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Staff Highlight: Get to Know Amanda Lett

Photograph of Amanda Lett. Amanda is confidently facing the camera with her arms crossed and smiling. Behind her is a gallery with artworks on the wall and a large blanket tower installation in the middle of the room.

The Rockwell is excited to introduce the latest addition to our team, Amanda Lett, the new curator of collections and exhibitions.

Amanda completed her PhD at Boston University in American art in 2019. Since 2019, Amanda has served as curatorial assistant in the American Painting and Sculpture department at the Museum of Fine Arts, Houston. While there, she was involved in exhibition interpretation for the permanent American galleries and special exhibitions. She was also a member of the cross-departmental team that worked on redesigning and reinstalling the permanent American collection in advance of the reopening of the museum after its most recent expansion in 2020.

Amanda’s other experience includes work as a guest curator at the Worcester Art Museum, serving as a graduate research intern at the Museum of Fine Arts, Boston, a position as a curatorial assistant at the Boston University Art Gallery and a stint at Gilcrease, one of our Museums West sister institutions, as their registrar. Amanda also has extensive experience as an educator at the university level, numerous publications and a lengthy list of exhibitions she has curated or contributed to.

Rockwell Members can look forward to Amanda’s upcoming lecture (January 2024) with highlights from her dissertation, Valuable Paper and Counterfeit Presentments: Alfred Jones, the American Art-Union, and Antebellum Bank Note Engraving. In the meantime, we know you will all be welcoming to her as you find her settling into the Corning community.

Romare Bearden (1911-1988), Family (Mother and Child), 1980. Color screenprint, 29.5 x 21 in. Ed: 170/180.

Amanda – What drew you to apply to The Rockwell Museum?

I knew about the Rockwell from my work at the Gilcrease in Tulsa. When the job became available, I looked at the collection online and realized it was an amazing combination of the Art of the American West that I had worked with so often at Gilcrease, plus this infusion of contemporary art that expanded the story of art in the US. That was exciting to see, and I felt like the Rockwell would be a great fit!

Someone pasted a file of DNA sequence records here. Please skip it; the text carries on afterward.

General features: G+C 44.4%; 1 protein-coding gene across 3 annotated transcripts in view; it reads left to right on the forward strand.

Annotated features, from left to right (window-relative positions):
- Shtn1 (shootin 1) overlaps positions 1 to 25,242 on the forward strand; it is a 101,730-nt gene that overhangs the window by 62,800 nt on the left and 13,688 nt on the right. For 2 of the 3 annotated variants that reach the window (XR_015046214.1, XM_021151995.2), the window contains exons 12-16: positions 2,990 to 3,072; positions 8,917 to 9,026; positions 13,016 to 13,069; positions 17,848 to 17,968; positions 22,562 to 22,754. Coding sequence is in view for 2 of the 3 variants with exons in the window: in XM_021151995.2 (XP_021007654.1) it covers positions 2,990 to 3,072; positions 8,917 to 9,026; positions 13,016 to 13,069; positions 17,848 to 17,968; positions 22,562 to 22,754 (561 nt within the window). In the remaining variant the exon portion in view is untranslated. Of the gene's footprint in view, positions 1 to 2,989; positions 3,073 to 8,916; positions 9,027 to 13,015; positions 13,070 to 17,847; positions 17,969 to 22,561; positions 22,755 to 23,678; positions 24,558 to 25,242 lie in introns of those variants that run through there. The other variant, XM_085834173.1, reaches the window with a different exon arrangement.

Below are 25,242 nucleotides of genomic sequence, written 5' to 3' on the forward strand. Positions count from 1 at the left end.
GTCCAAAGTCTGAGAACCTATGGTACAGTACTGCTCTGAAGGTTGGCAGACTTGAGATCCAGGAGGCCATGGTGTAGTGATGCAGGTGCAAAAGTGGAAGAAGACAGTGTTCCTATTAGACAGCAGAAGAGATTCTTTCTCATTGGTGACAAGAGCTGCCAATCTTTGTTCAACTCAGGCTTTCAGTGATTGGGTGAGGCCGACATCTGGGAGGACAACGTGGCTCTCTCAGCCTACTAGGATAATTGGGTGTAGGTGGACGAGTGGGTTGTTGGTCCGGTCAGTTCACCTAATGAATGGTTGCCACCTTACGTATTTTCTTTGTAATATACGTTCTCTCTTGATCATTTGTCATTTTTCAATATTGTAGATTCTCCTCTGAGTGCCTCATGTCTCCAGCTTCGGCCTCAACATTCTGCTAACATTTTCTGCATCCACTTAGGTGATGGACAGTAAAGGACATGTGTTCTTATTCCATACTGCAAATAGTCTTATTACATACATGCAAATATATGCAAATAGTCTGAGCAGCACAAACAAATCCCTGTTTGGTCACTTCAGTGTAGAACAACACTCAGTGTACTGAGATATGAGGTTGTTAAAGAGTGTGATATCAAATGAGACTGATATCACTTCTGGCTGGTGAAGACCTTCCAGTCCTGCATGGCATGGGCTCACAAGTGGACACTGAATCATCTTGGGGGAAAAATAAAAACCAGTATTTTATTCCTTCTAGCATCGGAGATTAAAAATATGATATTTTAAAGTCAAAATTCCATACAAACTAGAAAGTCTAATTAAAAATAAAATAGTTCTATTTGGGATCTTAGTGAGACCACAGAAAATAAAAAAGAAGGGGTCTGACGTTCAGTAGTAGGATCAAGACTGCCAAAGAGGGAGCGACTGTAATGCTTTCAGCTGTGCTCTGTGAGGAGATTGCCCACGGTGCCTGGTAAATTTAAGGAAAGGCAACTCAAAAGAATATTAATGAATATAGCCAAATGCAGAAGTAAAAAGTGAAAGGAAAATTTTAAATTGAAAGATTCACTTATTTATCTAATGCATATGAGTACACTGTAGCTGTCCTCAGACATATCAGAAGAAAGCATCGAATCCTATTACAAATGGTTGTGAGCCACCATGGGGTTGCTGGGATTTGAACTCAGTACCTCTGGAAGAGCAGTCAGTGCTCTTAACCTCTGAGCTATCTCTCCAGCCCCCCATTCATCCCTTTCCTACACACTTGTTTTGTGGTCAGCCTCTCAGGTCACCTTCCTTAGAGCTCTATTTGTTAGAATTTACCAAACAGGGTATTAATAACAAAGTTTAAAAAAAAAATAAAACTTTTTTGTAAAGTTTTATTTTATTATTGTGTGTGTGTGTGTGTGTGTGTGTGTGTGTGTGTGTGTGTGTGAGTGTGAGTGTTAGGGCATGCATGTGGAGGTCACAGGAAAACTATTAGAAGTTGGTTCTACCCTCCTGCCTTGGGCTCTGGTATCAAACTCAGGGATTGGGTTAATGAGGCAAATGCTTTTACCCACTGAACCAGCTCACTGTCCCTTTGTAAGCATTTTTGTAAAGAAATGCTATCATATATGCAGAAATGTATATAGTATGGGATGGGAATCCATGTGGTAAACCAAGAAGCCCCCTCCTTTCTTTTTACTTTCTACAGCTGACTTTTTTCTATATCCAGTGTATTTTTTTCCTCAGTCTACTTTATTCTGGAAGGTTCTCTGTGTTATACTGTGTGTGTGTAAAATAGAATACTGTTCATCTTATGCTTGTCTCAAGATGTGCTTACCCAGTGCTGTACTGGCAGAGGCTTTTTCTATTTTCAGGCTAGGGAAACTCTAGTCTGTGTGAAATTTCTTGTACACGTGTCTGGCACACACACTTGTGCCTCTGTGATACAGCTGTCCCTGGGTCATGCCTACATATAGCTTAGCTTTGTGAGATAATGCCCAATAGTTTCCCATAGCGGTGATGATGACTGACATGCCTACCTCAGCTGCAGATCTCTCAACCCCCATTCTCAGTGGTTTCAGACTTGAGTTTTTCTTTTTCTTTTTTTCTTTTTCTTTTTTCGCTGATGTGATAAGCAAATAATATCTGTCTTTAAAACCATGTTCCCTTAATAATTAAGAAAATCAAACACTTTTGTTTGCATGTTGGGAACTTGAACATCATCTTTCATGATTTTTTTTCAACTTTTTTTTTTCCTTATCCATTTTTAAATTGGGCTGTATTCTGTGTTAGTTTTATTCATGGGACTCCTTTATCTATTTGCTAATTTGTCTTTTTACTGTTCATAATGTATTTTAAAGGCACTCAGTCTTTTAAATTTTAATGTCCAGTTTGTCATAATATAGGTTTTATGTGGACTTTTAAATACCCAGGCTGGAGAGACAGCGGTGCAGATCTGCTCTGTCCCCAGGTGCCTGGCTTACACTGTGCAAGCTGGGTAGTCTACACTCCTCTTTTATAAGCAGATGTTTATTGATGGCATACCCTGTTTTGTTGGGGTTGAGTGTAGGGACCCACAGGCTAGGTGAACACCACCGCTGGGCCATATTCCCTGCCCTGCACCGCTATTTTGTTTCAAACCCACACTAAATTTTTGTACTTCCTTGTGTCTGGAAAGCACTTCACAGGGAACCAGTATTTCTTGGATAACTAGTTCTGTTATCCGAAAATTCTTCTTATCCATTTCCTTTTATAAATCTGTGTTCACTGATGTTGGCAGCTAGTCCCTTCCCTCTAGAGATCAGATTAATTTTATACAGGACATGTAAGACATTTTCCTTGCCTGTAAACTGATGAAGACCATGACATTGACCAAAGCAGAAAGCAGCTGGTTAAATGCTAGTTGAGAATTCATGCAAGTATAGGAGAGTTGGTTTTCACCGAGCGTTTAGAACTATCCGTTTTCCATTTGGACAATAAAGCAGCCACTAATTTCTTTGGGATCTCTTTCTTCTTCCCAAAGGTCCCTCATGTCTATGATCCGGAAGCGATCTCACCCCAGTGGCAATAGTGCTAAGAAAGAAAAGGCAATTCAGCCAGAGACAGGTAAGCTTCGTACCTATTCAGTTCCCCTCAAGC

What are your first impressions of your new community so far? What are you looking forward to exploring?

Corning is delightful! The town has a very creative energy and everyone has been so nice and welcoming. I’m looking forward to experiencing all four seasons again, checking out the regional festivals, and exploring the state parks and lakes around the area. I also love being within walking distance to great restaurants and a movie theater.

What kinds of projects do you have ahead in your new position?

I’m learning that things are always busy at the Rockwell! We’re already working on the exhibitions for 2024 and planning for our big collection reinstallation in a few years. We’re also getting new collections management software and are always looking for new acquisitions that can help us tell the story of American art in a deeper, more meaningful way.

Alfred Jacob Miller, Crow Chief on the Lookout, circa 1840. Oil on canvas, 12 1/2 × 10 1/2 in. Bequest of Clara S. Peck. 83.46.11 F.

What’s your favorite artwork in The Rockwell Collection as of now?

This is a hard question! Right now, I’m very happy to work with art by Alfred Jacob Miller again. He’s one of my favorite 19th-century artists, and works like Crow Chief are so stunning. I’m also excited to see Romare Bearden and Diego Romero in the collection.

What would you like to say to your new neighbors and future Rockwell friends?

I’d say, “Hello! I look forward to meeting you all and telling you about the exciting work we’re doing here at the Rockwell!”